As a Tour Guide and a New Yorker, I’m often asked which neighborhood in New York is my favorite.
Typically, what someone is really saying is that they have a free afternoon and want advice on places to check out that aren’t classic tourist attractions. They want to experience a few new, unique, only-in-New-York experiences that cater to locals but are still exciting for someone visiting the city. Almost every time, my recommendation is the same: if you want to go off the beaten path, spend a lazy afternoon in Greenwich Village and just try to blend in. While you’re there, take yourself on a mini food tour, hang out at one of the amazing cafés near Washington Square Park, and enjoy a much needed break in a vacation otherwise packed with visiting New York’s never-ending tourist attractions. So, whether you’re looking for that unique New York experience or just want to take an afternoon to slow down and let your feet recover, consider this guide to a lazy day in Greenwich Village as my gift to you.
New York is known for its world class restaurants and for the sheer number of food options available on every block.
In Greenwich Village, one of the artistic and cultural centers for New York City, those food options tend to come with a more unique and experimental twist. For example, one of my favorite options is By Chloe, a vegan restaurant with menu items like Vegan Whiskey BBQ Burgers or Sweet Potato Fries dipped in Beet Ketchup. This vegan hot spot is beloved by the neighborhood’s artistic crowd and its population of NYU students, so you can almost guarantee that you’ll be the only non-local. Or, if vegan food is new to you and you’d like a vegan option that’s less experimental, try Red Bamboo, a popular vegan restaurant specializing in vegan comfort food. And yes, if you’re confused by what that term even means (like I was), it easily exceeds expectations. I have yet to try something at Red Bamboo that hasn’t blown my mind.
A full meal or a quick snack?
If a full meal sounds like too much and you’re simply looking for a quick snack, check at Pommes Frites, a Belgian Fries restaurant that boasts more than 30 different dipping sauce options. Or you could stop by the Creperie NYC for arguably the best dessert crepes in America. Just don’t expect warm southern hospitality at either location, as you’re more likely to be served by someone resembling the Soup Nazi from Seinfeld. Embrace it. It’s all part of the experience. If your sweet tooth is somehow still not satisfied, check out the hugely popular Dō, a dessert spot that serves up scoops of delicious, safe-to-eat cookie dough. Seating in most of these locations is also limited, so plan to enjoy your food while strolling around the Village like the artistic Bohemian that you are. Bonus points if you link arms like you’re on the cover of a Bob Dylan album (yes, that photo was shot in this neighborhood).
What is your mood?
Next, it’s time to decide what kind of mood you’re in and make your way over to either one of my favorite hole-in-wall cafés in the city. If you’re in more of a classy, artistic mood, grab a cappuccino and settle into a table at Café Reggio. This cute coffee shop isn’t just a Greenwich Village icon, it’s also the home of America’s very first Cappuccino. Founder Domenico Parisi introduced the Cappuccino to America at this location in the 1920s, and the popular spot has since been featured in countless movies like The Godfather Part II or the award winning Inside Llewyn Davis. For extra social media points, take a quick photo next to the original espresso machine from the store’s opening that is still displayed prominently against the café’s back wall.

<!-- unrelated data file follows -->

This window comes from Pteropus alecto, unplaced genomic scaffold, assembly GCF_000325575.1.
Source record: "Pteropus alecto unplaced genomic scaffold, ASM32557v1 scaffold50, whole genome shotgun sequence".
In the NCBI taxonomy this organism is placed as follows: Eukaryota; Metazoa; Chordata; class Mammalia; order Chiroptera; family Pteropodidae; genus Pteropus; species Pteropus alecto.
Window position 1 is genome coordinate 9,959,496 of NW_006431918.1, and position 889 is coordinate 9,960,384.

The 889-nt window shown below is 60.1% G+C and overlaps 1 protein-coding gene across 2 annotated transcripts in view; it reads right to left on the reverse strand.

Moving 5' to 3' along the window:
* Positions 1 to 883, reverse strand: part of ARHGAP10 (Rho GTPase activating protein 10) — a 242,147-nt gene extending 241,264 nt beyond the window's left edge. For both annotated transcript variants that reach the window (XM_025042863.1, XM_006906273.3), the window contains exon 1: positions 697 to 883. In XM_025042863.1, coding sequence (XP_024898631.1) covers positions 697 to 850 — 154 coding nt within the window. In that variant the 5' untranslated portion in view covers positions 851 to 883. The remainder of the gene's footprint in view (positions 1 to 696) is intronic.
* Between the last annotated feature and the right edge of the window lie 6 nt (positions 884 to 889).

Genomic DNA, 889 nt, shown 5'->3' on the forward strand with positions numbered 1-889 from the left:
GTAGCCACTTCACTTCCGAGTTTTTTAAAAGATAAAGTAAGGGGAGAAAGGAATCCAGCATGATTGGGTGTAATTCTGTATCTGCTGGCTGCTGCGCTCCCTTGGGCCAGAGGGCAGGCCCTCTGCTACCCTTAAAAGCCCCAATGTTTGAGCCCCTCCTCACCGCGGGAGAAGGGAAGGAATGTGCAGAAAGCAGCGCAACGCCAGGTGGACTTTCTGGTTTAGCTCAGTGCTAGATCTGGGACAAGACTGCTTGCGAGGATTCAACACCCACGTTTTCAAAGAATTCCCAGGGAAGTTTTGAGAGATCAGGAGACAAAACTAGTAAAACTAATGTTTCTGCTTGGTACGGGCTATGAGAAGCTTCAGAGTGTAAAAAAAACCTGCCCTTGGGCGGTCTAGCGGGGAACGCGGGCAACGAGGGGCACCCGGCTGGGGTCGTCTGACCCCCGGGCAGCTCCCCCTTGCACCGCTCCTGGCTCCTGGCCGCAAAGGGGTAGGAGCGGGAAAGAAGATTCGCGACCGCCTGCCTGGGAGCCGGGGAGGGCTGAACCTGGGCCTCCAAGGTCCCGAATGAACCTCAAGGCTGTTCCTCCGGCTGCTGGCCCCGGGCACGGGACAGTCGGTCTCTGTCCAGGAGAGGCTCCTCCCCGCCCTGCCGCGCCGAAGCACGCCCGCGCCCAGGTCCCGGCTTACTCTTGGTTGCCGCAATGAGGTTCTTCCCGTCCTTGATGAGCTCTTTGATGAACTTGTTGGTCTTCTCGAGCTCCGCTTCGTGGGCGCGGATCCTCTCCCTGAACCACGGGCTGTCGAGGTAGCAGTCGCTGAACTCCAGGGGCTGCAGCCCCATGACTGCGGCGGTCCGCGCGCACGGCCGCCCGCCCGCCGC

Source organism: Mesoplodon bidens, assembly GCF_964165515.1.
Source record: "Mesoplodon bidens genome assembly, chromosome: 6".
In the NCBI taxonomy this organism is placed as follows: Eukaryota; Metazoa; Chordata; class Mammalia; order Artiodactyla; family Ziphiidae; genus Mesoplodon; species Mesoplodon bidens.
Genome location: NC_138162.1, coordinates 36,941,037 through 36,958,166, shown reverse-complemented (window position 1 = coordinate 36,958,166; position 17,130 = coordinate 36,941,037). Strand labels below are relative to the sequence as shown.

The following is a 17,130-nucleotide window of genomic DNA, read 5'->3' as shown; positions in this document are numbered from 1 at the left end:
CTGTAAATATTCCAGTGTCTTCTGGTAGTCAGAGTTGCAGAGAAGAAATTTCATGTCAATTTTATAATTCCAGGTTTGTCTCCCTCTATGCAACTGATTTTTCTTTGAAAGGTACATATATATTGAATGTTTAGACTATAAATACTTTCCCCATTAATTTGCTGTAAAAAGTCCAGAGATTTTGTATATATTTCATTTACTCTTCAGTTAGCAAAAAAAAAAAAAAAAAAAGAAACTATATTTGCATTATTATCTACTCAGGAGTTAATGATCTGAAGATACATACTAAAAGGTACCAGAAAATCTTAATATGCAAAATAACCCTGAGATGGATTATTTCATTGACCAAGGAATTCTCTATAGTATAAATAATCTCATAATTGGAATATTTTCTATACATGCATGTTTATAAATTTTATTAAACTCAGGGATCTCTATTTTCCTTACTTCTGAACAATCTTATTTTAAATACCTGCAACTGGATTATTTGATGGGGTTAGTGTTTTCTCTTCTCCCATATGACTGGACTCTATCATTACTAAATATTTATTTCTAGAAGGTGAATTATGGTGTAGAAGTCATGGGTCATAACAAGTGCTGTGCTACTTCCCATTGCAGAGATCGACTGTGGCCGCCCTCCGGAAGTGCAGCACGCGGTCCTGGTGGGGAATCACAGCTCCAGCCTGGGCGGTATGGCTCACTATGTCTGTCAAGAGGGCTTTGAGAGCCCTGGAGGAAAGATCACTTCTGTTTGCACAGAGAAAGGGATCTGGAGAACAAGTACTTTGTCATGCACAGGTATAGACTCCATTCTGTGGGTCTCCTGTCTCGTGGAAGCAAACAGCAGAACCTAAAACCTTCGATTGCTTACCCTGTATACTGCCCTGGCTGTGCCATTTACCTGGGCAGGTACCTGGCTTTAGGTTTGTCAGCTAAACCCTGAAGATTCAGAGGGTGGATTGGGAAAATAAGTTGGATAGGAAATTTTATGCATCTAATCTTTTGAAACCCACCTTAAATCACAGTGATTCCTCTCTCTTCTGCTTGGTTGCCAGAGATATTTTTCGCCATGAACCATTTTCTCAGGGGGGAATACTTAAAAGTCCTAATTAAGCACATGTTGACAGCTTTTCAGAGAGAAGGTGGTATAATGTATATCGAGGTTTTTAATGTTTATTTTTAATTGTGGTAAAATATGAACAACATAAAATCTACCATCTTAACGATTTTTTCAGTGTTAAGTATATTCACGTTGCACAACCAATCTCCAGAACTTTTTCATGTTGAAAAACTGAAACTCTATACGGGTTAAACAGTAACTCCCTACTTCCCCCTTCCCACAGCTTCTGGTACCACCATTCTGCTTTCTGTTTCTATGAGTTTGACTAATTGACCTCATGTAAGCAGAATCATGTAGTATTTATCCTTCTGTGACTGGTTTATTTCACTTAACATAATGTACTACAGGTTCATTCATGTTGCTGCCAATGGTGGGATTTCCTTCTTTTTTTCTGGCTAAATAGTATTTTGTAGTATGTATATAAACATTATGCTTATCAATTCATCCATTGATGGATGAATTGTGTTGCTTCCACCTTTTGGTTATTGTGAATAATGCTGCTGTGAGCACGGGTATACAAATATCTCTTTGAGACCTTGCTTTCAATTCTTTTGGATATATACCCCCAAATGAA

Feeling more in the mood for a quirky, all-afternoon experience? Look no further than The Uncommons, a board game café located just a few blocks from Café Reggio. At the Uncommons, each guest pays a small cover charge ($5-$10) for their own table and access to any board game or party game you’ve ever heard of. You’ll be surrounded by all types of New Yorkers, from a couple casually playing a silly card game on their first date, to a group of friends getting together to play Settlers of Catan, to a table full of die-hard board game fans whispering about killing Zombies on Mount Everest in some crazy, epic board game you’ve never heard of. Even if you just go to observe and people-watch, it’s a worthwhile experience. Personally, I recommend grabbing a small pile of games that look exciting (there’s no limit to how may you can play) and trying each out until you’ve found your favorite. If any game seems too difficult or too boring, simply toss it back in the box and move onto the next one. Or, if you’re feeling overwhelmed, ask the staff which games they recommend and play whichever game promises the biggest laugh.
Washington Square Park
Finally, before you leave the Village for your next adventure, make sure you take a leisurely stroll through Washington Square Park. The Washington Arch is probably the most recognizable landmark in the neighborhood, and the fountain nearby is typically surrounded by dozens of street performers, artists, and some of New York’s most colorful local inhabitants. To blend in, simply sit on a nearby bench, sip your coffee, and let the sights and sounds (and smells) of the park wash over you. However you decide to spend the rest of your evening, you can feel rested and satisfied knowing that, at least for an afternoon, you blended in with the New Yorkers.